Holy Blossom renovations to start this month

Holy Blossom Temple’s executive director, Russ Joseph, left, and spiritual leader Rabbi Yael Splansky share news with congregants about the renewal project at the shul’s annual general meeting last month.

TORONTO — Construction work on Holy Blossom Temple’s effort to renovate the shul’s 76-year-old building, which has been planned for more than a decade, will begin before the end of the month.

Tom Friedland, the chair of the synagogue’s renewal project steering committee, said more than $19 million has been raised, which is 85 per cent of the total cost of Phase 1 – a fundraising threshold that needed to be reached before construction could start.

“What people are going to see initially is the preliminary work that is being done on the existing school wing to ready it to house all the activities during Phase 1 construction, which we hope will start sometime in the spring,” Friedland said.

Phase 1 construction will include the building of a new central atrium, a family chapel, an administrative wing, a new elevator and an HVAC system.

But before those projects are tackled, the other areas of the shul have to be prepared to accommodate congregants who will still be “living” in the synagogue.

“We have to build a new elevator so the building will be fully accessible, because where the current elevator is, is right in the middle where the atrium is supposed to be. We have to build a new elevator, we have to build a temporary rabbinic suite on the third floor, we have to build some new washrooms and stairs and things like that. That is going to take us a few months through the spring so that we can be ready to do the demolition and construction in the [other area],” Friedland explained.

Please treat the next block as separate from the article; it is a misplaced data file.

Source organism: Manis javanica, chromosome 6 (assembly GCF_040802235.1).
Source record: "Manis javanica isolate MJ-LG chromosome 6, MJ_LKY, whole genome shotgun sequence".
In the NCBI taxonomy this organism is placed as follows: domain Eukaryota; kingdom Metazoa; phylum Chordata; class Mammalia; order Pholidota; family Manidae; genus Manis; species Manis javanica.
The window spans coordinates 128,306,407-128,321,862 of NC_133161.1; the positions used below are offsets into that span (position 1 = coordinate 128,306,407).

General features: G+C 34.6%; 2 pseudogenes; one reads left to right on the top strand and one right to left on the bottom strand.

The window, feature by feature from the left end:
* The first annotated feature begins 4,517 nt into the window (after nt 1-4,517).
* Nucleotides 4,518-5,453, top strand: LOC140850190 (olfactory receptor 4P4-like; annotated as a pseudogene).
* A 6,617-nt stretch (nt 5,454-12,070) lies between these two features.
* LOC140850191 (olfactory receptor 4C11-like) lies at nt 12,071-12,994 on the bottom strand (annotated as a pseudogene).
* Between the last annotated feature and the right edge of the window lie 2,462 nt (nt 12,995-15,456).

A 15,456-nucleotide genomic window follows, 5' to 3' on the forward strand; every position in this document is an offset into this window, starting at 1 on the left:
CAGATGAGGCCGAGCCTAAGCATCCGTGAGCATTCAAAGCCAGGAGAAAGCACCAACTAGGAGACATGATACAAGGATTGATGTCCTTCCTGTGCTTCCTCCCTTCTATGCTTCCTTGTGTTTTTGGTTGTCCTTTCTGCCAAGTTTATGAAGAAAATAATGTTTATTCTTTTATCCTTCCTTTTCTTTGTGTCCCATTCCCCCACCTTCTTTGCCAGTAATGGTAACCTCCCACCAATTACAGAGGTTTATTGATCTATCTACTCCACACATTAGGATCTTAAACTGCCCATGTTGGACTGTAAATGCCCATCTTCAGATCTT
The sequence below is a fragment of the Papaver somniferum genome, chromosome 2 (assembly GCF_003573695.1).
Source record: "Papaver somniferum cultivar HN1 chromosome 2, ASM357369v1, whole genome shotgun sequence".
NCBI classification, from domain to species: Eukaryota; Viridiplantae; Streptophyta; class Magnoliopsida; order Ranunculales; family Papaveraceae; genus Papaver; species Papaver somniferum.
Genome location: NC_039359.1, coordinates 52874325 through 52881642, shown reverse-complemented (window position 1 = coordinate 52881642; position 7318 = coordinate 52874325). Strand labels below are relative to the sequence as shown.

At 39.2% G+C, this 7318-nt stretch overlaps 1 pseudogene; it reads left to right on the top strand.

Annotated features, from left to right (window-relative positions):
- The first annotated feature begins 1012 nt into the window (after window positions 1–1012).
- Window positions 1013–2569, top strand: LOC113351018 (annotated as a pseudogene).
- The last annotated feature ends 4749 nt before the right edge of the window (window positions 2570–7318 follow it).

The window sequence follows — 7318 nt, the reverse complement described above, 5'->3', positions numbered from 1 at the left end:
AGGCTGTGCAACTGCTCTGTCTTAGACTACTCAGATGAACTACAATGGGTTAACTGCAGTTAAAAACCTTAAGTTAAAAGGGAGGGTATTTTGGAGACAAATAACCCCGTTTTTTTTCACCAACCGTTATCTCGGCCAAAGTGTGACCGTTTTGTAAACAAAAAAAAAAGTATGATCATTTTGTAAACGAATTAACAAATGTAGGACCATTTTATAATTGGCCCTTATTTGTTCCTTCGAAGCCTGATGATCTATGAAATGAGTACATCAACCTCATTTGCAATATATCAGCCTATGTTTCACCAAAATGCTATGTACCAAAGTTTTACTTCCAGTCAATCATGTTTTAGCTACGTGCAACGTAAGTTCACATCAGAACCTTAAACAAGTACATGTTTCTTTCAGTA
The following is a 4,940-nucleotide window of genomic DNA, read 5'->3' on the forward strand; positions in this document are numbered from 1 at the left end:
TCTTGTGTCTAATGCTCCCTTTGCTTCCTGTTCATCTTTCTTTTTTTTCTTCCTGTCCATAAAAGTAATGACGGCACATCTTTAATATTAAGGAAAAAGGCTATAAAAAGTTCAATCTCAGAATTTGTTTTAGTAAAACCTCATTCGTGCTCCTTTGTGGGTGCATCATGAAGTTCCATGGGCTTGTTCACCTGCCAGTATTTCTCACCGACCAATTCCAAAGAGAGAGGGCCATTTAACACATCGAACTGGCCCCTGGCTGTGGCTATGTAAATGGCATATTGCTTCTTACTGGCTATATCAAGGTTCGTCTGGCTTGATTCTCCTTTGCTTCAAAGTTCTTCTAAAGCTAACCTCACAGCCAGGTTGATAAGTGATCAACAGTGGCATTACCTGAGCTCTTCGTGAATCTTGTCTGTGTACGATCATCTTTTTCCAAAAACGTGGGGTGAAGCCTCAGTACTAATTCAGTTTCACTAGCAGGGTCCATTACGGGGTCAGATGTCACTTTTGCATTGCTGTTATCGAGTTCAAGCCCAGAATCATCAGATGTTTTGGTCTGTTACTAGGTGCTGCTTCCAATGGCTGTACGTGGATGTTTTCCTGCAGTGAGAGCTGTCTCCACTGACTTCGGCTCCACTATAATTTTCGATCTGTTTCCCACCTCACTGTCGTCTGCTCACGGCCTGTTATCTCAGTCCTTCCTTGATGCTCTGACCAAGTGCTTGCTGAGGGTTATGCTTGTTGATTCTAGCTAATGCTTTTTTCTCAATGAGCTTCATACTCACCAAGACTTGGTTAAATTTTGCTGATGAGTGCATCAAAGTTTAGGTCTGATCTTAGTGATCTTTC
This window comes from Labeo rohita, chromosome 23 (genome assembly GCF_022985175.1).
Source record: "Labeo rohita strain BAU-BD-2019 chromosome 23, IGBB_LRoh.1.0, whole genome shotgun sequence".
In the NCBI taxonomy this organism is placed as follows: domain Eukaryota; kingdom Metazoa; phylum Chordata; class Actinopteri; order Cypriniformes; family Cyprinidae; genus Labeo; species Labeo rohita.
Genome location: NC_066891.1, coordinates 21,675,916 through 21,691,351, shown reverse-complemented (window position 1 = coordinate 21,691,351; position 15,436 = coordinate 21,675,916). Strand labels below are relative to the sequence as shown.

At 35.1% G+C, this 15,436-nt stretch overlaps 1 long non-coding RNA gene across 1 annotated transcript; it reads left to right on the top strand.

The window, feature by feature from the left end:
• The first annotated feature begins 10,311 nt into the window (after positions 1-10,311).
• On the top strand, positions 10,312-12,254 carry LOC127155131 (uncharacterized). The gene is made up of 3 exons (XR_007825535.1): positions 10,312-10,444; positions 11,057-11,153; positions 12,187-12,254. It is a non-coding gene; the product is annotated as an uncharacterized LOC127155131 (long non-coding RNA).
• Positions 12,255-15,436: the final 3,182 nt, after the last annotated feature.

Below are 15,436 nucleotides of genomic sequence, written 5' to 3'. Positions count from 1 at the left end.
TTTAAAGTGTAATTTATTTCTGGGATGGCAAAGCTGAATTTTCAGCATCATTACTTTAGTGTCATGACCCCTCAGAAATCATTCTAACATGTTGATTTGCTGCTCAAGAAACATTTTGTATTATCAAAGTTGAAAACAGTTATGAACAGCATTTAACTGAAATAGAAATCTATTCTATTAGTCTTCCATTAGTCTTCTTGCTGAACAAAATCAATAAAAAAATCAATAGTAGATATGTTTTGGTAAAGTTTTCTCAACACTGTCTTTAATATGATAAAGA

He said he expects all of Phase 1 construction to be completed by mid-2016. Throughout the months that construction is underway, fundraising will continue.

“The plan is, as we start construction of Phase 1, to complete the fundraising of Phase 1 – the remaining 15 per cent  – and then to roll right into Phase 2 construction,” Friedland said.

“We won’t start Phase 2 construction until we’ve raised 85 per cent [of its cost]… In a perfect world, we’ll roll right from Phase 1 into Phase 2, but if not, we’ll do it with as short a hiatus as possible as we raise the rest of the funds.”

Phase 2 is expected to cost about $12 million. 

“Phase 2 will include the renovation of the sanctuary, to restore its original splendour, it’ll be an upgrading of our Philip Smith Congregational Hall. It’ll be a new rabbinic suite on the second floor… on the third floor, where our current family chapel is, we’ll turn that into a social hall,” Friedland said, adding that there are also plans to address parking issues, creating a new parking area that connects Dewborne Avenue and Ava Road.

He said the renovation plans have led to a lot of positive energy within the congregation.

“A lot of it also goes along with the appointment of our senior rabbi, Yael Splansky, and her installation in the fall,” he said.

Rabbi Splansky has taken the reins from Rabbi John Moscowitz, who is completing a three-year sabbatical in 2015.

“There is really a very good sense of community, and growth, and opportunity that has led to us raising the funds that we need to start this,” Friedland said.

“Everyone has been very generous and everyone knows that it is important for Jewish continuity, it is important for Toronto Jewry overall, and it is important for Canadian Jewry.”